my green vermont

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Welcome to My Green Vermont - A Blog by Eulalia Benejam Cobb.
By Eulalia Benejam Cobb

A hundred years ago, orchids were rare in our latitudes.  Wealthy and obsessive connoisseurs hired explorers to rip them off the dripping jungle trees to which they clung.  In the 50s and 60s, teenage boys would sacrifice a significant amount of their paper route earnings to buy a single, hideously beribonned bloom for their prom date.  But all that changed a few years ago, when someone figured out how to clone orchids.  Now they are everywhere, in supermarkets and superstores, as common as that other winter-blooming staple, the African violet.

You can buy great big orchids, with two-inch blooms soaring atop two-foot stems,  or medium or tiny ones.  I am enamored of my tiny one, which sits on the windowsill above the kitchen sink and has just produced a 3/4\” bloom on a skinny six-inch stem.  The flower is white as snow, and like snow its color varies according to the light, from barely-there lime to delicate mauve.

I thought that if one mini orchid looked good on my windowsill, two, or even three, would look sensational.  But the supermarket where I bought it had sold out, and wouldn\’t be getting any more.  I called three other supermarkets, a garden center, a superstore, a home improvement store–nobody had mini orchids.  Overnight, they were gone without a trace.
But if the store shelves were bare of minis, they were crammed full of maxis, and I consoled myself by buying two of those.  If you are in the market for orchids, this is the time to buy them cheaply.  They are nearing the end of their winter blooming season, and stores don\’t want to be left with endless pots of generic green leaves.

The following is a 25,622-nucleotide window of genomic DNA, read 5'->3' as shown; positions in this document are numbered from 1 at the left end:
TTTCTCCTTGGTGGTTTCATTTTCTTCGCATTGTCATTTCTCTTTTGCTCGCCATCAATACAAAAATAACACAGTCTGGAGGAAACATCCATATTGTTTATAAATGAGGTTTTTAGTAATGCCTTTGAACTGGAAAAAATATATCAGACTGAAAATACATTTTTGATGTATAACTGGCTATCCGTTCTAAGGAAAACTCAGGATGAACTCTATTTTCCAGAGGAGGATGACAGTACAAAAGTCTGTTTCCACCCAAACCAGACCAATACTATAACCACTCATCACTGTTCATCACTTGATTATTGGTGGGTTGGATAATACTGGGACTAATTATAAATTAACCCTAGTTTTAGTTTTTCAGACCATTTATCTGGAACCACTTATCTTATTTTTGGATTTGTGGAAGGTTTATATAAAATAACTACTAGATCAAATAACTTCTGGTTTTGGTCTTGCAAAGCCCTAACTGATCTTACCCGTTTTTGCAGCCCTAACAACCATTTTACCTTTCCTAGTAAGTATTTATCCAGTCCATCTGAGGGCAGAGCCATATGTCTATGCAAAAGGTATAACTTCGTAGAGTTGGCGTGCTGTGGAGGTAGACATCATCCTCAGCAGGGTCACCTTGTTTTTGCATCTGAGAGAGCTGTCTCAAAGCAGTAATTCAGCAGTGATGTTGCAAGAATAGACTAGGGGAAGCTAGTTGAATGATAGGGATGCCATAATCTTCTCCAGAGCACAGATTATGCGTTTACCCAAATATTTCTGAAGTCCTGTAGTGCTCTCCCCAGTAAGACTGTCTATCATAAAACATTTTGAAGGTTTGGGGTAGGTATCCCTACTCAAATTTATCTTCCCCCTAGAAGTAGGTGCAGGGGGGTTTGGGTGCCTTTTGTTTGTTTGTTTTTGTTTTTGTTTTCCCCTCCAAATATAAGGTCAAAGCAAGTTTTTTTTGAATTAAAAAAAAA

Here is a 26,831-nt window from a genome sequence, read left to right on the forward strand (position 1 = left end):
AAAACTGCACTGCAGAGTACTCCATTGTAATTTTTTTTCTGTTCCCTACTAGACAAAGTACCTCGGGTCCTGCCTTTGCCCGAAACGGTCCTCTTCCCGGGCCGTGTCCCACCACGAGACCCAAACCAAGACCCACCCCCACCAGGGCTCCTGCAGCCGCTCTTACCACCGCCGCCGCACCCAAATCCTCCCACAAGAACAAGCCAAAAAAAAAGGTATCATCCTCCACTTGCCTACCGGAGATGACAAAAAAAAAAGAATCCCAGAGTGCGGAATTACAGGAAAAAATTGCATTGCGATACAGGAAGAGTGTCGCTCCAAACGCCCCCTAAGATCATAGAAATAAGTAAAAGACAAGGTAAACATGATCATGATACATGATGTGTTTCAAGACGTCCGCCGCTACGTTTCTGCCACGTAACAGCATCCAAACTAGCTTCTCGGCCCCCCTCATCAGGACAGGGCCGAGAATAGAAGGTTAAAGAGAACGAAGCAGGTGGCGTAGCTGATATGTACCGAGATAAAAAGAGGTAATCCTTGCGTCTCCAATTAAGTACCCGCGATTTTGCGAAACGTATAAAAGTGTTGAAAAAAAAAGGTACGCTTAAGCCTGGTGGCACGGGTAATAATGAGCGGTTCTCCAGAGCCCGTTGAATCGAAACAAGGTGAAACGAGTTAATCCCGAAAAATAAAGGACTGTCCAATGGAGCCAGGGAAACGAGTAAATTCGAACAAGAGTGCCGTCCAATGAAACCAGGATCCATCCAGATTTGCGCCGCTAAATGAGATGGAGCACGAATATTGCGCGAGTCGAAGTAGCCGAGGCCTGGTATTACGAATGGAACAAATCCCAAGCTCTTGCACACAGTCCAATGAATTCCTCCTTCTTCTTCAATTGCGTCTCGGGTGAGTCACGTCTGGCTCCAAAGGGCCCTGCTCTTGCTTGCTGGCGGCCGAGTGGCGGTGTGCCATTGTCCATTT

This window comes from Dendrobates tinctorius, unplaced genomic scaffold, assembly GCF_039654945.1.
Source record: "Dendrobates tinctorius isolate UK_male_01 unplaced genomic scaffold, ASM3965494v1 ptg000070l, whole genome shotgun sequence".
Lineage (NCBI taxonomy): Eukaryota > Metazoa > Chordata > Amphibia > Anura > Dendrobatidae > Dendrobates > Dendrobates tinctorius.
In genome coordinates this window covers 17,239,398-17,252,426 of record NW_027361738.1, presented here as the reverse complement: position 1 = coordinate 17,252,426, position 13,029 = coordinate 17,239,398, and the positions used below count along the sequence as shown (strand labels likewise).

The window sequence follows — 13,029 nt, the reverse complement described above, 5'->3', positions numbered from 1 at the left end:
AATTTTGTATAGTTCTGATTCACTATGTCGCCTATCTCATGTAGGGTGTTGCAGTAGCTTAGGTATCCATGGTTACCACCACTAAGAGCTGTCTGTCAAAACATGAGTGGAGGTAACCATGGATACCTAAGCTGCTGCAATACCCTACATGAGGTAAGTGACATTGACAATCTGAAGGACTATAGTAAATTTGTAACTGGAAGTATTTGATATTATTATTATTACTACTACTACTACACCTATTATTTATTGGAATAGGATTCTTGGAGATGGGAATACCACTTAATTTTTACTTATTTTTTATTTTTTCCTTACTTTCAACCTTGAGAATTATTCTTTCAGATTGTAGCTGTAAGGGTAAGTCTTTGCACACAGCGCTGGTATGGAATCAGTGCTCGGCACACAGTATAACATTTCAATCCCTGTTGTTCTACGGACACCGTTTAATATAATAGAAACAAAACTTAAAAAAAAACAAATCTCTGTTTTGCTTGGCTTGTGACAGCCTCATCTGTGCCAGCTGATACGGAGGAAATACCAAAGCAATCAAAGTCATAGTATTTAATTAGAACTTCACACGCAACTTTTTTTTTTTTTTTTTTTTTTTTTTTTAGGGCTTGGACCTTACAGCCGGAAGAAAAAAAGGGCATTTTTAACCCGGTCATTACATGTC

My two plants were showing the stress of a long season in a big store–who wouldn\’t?  The flowers were mashed against the plastic sleeve that was supposed to protect them, and the leaves were forced into an unnatural vertical angle.  I held the orchids in my arms (my husband was driving) during the forty-minute trip home to keep their precious surviving buds from being damaged.

In the house, I cut off the plastic sleeves and picked up the spent blooms and dead buds that had collected on top of the dirt, then misted the plants with water.  The flowers and leaves stretched out and seemed to expand.  I could almost hear the orchids sigh with relief.

I put one in the bathroom, where it considerably dresses up that spartan space, and the other on a high shelf in the kitchen, well out of reach of Wolfie\’s scimitar tail.  And there, thanks to technological advance, they sit, cheering up my drab winter interior just as they once adorned Queen Victoria\’s conservatories.  Who says we\’re not blessed to live in this era?

9 Responses

  1. I always think of them as hard to grow and an absolute luxury. Thanks to your purchase, I'll go to Costco and buy one. They are beautiful and huge.

  2. mrb, I'll pass on some advice from my orchid guru: treat them like regular house plants, let the soil dry between waterings (disregarding instructions to keep them moist), and feed them orchid fertilizer, which is widely available. Happy orchiding!

  3. I often wonder about the relationship between beauty and rarity: something can be beautiful wihtout being rare and vice versa but rareness does seem to heighten the sense of beauty. Does unfamiliarity sharpen perception? Or does the surprise of the new create excitment which makes the experience of beauty more satisfying? Then again when I draw something I find it more and more beautiful which I attribute to the deep attention. At any rate I find a certain sadness in the easy availability of orchids and african violets – they used to move in cloak of mystery that added to their enchantment. On the other hand I could afford one now and draw its portrait.

  4. I too feel a sort of let-down as I stand before the masses of orchids in Home Depot–so lovely, but so ordinary….And I kind of fall in love with whatever I draw–probably because of the quality of the attention, which should make even non-drawing buddhists great lovers.But once you get one of those orchids home, and put it somewhere where it is happy, it stretches out and relaxes, and looks fabulous.

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